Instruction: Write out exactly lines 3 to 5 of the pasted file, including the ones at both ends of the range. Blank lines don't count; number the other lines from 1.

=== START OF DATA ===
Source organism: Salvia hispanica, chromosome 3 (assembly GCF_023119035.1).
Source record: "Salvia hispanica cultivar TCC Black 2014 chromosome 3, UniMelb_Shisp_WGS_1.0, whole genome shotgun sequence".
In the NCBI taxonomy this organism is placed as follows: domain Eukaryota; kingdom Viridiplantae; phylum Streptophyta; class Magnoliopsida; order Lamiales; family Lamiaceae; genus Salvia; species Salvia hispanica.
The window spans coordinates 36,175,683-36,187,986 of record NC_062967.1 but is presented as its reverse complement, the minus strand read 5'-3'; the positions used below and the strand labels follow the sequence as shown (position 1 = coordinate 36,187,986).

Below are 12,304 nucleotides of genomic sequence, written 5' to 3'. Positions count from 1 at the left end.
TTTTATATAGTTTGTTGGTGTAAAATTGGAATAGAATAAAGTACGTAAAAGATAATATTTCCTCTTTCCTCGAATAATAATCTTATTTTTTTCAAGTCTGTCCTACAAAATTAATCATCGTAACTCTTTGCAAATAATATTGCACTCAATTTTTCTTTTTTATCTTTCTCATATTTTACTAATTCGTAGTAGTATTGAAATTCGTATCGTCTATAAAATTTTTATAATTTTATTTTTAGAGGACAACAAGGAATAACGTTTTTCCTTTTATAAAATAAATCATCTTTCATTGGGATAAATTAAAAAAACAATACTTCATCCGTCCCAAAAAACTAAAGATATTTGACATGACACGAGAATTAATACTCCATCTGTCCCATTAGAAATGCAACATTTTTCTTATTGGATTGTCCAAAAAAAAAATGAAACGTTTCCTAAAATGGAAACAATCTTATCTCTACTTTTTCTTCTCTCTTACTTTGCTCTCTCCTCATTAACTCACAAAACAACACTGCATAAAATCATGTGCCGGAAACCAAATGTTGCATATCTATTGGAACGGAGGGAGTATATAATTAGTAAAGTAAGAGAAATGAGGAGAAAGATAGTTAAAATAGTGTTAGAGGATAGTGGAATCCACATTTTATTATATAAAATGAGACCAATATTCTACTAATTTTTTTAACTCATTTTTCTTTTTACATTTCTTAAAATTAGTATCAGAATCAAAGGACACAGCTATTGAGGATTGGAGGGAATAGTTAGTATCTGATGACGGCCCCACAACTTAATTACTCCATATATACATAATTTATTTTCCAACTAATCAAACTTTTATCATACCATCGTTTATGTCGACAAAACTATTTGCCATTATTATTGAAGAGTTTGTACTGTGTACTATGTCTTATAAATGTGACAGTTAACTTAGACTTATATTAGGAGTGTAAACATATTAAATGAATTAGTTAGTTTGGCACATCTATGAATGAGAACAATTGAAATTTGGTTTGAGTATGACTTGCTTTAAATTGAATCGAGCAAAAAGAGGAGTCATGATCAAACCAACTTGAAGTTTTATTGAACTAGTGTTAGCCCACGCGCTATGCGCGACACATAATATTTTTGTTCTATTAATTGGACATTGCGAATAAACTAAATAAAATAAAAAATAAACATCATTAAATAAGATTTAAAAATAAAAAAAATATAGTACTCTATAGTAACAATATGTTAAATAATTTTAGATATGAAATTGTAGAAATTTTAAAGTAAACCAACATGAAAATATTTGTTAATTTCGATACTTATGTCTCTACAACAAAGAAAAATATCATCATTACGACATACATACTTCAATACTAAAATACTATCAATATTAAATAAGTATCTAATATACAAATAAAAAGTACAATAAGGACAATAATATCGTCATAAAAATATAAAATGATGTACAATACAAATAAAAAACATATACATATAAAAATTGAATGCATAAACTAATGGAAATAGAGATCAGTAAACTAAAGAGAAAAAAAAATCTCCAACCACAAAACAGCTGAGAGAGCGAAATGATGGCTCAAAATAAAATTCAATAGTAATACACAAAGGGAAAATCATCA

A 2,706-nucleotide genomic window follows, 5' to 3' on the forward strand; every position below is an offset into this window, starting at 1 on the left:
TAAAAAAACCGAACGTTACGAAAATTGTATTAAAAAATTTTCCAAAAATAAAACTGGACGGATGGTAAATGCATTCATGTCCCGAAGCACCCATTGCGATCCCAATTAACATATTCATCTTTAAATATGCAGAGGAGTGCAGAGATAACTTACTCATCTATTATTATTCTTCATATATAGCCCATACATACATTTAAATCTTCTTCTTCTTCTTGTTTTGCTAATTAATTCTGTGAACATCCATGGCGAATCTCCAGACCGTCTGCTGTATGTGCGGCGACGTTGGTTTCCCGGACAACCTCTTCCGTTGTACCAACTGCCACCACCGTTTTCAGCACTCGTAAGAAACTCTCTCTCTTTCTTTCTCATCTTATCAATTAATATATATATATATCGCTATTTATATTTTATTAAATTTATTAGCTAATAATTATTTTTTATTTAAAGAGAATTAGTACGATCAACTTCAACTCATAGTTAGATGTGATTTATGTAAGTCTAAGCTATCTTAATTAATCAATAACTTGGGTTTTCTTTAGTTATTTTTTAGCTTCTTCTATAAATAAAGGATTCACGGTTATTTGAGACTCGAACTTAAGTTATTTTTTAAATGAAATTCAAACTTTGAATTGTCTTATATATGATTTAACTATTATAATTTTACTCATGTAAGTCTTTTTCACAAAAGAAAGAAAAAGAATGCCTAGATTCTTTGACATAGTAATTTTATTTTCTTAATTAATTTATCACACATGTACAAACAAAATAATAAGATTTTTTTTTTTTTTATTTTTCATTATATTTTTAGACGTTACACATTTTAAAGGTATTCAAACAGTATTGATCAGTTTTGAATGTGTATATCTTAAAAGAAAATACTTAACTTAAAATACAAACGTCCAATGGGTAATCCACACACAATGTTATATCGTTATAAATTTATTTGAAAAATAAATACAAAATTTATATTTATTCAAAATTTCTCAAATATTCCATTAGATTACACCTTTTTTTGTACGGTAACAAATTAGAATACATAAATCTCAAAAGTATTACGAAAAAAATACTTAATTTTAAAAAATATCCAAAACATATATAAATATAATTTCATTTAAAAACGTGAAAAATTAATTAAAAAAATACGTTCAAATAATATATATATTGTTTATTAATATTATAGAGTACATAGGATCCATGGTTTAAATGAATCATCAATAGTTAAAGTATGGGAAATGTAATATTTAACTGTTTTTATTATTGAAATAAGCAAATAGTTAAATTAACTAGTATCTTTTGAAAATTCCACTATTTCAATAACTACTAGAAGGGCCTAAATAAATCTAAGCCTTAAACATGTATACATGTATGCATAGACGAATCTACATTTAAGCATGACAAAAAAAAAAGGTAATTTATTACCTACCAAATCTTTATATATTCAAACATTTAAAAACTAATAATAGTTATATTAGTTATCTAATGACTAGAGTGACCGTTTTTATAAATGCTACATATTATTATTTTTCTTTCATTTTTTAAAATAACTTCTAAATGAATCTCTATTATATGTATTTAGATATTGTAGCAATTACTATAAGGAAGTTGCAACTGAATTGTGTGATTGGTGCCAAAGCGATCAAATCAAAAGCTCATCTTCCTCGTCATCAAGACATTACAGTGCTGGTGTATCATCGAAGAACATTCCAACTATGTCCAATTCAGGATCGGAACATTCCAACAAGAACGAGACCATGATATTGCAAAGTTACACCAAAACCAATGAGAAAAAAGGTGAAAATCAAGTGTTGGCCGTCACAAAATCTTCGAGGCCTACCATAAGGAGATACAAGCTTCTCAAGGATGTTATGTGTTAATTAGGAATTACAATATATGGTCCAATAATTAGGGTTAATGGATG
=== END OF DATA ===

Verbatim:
In the NCBI taxonomy this organism is placed as follows: domain Eukaryota; kingdom Viridiplantae; phylum Streptophyta; class Magnoliopsida; order Lamiales; family Lamiaceae; genus Salvia; species Salvia hispanica.
The window spans coordinates 36,175,683-36,187,986 of record NC_062967.1 but is presented as its reverse complement, the minus strand read 5'-3'; the positions used below and the strand labels follow the sequence as shown (position 1 = coordinate 36,187,986).

Below are 12,304 nucleotides of genomic sequence, written 5' to 3'. Positions count from 1 at the left end.